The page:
7) Nora Barlow, "The Inheritance of the Three Forms of the Trimorphic
Species," 13 (1923): 133-146.
In addition to the frequent loss of the M morph, trimorphic populations exhibited major departures from even morph frequencies.
Measures of reproductive success (expressed as mean [+ or -] 1 SE) obtained from marked plants in two trimorphic populations did not reveal a reproductive disadvantage to the M morph (Tables 3 and 4).
In addition to the loss of morphs from populations, stochastic processes are expected to increase the degree of morph-frequency variation among trimorphic populations.
Morph evenness in trimorphic populations increased significantly with population size (Fig.
salicaria population in southern Sweden (Andersson 1994), nor could it by itself explain deviations from even morph frequencies in trimorphic L.
To avoid empty cells (cannot be analyzed with the G-test), and for the expected frequency to be at least five in each cell, only data from trimorphic populations with 15 or more flowering plants were included in these analyses.
For Q slightly above 1, the dimorphic distribution is not stable, and we conjecture that, instead, the ESS is trimorphic for [Mathematical Expression Omitted] just above 1, followed by bifurcations to 5, 7, .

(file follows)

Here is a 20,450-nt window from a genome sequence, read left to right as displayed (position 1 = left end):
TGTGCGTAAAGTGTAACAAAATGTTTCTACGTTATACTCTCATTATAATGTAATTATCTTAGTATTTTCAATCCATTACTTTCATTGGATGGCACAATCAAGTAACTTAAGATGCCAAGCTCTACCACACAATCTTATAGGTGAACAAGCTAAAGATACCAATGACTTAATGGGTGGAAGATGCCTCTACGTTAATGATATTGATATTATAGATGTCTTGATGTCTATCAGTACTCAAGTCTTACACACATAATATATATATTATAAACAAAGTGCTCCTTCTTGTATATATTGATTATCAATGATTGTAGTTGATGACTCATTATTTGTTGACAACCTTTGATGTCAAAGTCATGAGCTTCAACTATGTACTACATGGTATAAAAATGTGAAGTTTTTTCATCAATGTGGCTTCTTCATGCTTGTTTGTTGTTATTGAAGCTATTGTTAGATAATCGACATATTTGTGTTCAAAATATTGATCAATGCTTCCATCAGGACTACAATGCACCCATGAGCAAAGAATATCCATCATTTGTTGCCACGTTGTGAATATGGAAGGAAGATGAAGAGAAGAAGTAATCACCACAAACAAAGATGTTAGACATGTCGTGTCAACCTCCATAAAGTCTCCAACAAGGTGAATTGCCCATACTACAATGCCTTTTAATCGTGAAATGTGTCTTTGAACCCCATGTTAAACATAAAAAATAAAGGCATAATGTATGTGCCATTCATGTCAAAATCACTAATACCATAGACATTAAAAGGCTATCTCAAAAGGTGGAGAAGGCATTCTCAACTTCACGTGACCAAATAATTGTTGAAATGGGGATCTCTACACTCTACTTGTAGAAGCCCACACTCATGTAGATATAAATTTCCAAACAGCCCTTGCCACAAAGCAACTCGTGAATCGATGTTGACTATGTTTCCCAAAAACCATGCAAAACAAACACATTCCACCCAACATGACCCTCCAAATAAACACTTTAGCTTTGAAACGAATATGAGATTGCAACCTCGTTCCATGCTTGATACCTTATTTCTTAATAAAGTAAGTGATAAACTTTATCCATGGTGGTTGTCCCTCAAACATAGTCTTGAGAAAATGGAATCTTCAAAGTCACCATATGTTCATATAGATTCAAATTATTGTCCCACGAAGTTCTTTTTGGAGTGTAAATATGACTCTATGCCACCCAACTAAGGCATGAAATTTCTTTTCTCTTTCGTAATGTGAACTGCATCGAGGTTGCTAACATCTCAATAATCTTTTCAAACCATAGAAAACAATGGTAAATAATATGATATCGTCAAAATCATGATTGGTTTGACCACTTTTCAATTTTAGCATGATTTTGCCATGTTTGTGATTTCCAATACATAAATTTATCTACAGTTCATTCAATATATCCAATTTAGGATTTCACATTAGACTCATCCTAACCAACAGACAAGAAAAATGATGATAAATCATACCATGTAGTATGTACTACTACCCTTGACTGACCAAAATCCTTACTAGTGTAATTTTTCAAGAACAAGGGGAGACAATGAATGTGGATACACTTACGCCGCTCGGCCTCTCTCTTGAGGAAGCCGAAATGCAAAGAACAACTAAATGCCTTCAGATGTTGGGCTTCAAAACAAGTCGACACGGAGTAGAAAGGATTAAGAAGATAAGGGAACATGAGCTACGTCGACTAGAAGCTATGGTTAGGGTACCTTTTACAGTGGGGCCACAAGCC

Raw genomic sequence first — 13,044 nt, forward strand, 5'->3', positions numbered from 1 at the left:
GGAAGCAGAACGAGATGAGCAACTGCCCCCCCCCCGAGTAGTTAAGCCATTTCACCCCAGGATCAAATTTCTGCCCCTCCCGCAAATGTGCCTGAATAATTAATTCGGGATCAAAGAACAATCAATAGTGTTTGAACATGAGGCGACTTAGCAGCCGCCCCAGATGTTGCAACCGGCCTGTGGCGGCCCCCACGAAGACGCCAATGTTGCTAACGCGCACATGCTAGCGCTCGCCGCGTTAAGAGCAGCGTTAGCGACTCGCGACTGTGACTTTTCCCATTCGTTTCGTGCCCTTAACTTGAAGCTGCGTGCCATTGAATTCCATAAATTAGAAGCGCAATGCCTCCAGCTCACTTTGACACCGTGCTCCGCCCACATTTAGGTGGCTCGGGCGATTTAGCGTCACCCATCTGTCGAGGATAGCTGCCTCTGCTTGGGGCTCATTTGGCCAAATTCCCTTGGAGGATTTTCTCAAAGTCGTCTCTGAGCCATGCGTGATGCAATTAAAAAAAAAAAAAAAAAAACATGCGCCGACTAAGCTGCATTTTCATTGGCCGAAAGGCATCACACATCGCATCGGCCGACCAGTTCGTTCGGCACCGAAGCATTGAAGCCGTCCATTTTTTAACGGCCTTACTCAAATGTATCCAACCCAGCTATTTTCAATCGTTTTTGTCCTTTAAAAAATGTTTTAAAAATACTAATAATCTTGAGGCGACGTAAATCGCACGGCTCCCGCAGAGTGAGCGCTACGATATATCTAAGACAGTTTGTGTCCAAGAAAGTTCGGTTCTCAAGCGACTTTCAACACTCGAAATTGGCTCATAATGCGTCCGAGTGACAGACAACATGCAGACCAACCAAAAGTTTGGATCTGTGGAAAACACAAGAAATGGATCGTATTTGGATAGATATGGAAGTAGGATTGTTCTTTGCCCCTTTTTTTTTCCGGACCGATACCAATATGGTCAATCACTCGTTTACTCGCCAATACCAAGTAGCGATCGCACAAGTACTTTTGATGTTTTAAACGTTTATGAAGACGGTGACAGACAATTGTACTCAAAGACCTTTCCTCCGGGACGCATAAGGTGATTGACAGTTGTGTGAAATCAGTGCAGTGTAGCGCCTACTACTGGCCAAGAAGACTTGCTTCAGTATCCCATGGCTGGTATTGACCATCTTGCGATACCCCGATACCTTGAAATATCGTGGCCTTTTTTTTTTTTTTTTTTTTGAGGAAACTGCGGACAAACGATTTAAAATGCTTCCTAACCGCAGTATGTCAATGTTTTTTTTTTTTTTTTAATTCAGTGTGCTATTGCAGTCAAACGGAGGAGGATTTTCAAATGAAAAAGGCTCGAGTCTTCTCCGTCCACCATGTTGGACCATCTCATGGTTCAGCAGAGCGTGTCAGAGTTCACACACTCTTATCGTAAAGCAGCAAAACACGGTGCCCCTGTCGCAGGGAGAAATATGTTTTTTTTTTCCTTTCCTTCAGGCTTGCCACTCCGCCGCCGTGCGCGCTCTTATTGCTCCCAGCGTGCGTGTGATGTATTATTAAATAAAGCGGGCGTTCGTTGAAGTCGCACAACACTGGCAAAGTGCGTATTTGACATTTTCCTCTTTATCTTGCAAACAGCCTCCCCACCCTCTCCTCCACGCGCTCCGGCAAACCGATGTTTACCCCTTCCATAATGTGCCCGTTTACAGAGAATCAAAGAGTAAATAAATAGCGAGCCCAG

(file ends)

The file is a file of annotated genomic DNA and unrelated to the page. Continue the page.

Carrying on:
Local stability analysis confirms that for Q [less than] 1 and [Gamma] near 1 (as in [ILLUSTRATION FOR FIGURE 4 OMITTED]) the initial bifurcation is to an ESS with two alleles having equal but opposite phenotypic effects; hence, the population is dimorphic for haploid inheritance and trimorphic for diploid inheritance.
In spite of high self- and intramorph fertility, trimorphic populations typically outcross (Glover and Barrett 1986; Barrett and Husband 1990) with most outcrossed progeny resulting from intermorph matings (Barrett et al.
The experiments described below involved plants that were derived from a trimorphic population (B46: Barrett and Husband 1990) in Ceara state, northeastern Brazil.
We assessed the strength of drift in the simulations by monitoring the proportion of the 100 trimorphic
populations that remained trimorphic
versus nontrimorphic after 100 generations of mating.